E&E News; Nov. 19, 2015
GOOSE LAKE, Northwest Territories — In a fragile landscape where footsteps leave an imprint for years, Jennifer Baltzer stood and surveyed the surrounding bog of green sphagnum moss. Black spruce trees tilted here and there like drunkards.
Using a metal rod, Baltzer, an ecologist with Wilfrid Laurier University in Waterloo, Ontario, pierced the ground near a spruce.
“You are jamming into ice there,” she said. Without that freeze, the unstable spruce trees would entirely lose their footing and drown.
Goose Lake is at the knife’s edge of climate change. Half a century ago, this region, which is 250 miles from the Arctic Circle, used to contain mostly permafrost, or perennially frozen ground. Today, the ground has partially thawed and the region is predominantly wetland.
The rapid changes have been catalyzed by climate change, which has warmed these environs by 4 degrees Fahrenheit in the past half-century. Scientists worry that, as permafrost thaws, a portion of the carbon stored in the northernmost ecosystems will be released to the atmosphere and trigger runaway global warming. The biggest threat at present is posed not by the frozen tundras of the Arctic, but by the soils of the boreal — the southern reaches of the deep freeze in Canada, Alaska and other parts of the world — like at Goose Lake, where the permafrost is thin and sporadic, the soil temperature close to melting point, and the land already disturbed by oil and gas exploration.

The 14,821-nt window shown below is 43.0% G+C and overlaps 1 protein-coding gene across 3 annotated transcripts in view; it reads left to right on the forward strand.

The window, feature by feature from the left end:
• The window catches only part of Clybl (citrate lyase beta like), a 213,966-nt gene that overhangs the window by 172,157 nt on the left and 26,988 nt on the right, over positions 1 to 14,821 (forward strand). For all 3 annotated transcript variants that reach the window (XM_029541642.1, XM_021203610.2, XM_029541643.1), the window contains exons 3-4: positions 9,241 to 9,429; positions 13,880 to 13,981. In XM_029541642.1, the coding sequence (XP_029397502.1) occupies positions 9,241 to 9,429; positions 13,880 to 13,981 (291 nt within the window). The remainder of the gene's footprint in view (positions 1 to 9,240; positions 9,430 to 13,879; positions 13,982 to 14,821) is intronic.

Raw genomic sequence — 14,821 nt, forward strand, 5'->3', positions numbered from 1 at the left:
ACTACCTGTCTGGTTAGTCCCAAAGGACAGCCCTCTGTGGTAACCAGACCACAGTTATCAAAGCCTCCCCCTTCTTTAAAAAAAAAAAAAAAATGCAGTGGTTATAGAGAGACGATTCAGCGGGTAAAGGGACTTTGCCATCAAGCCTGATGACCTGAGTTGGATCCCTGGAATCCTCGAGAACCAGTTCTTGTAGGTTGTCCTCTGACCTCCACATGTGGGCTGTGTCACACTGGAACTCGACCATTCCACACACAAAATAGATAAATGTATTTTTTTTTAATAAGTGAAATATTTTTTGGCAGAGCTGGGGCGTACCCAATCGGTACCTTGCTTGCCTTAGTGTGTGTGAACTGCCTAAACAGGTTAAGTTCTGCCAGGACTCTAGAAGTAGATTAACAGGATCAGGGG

Baltzer and her fellow scientists are based at a nearby research camp named Scotty Creek, where they are studying how permafrost melt is reverberating through the landscape. They begin each March, snowmobiling like lynxes over blankets of snow. As the sun gets stronger and the ice melts, lakes become transport routes for canoeing graduate students. By September, snow blankets the ground again and the scientists pull up their tents, dismantle their makeshift bench press (two 40-pound sandbags hung on a log) and head home for the year.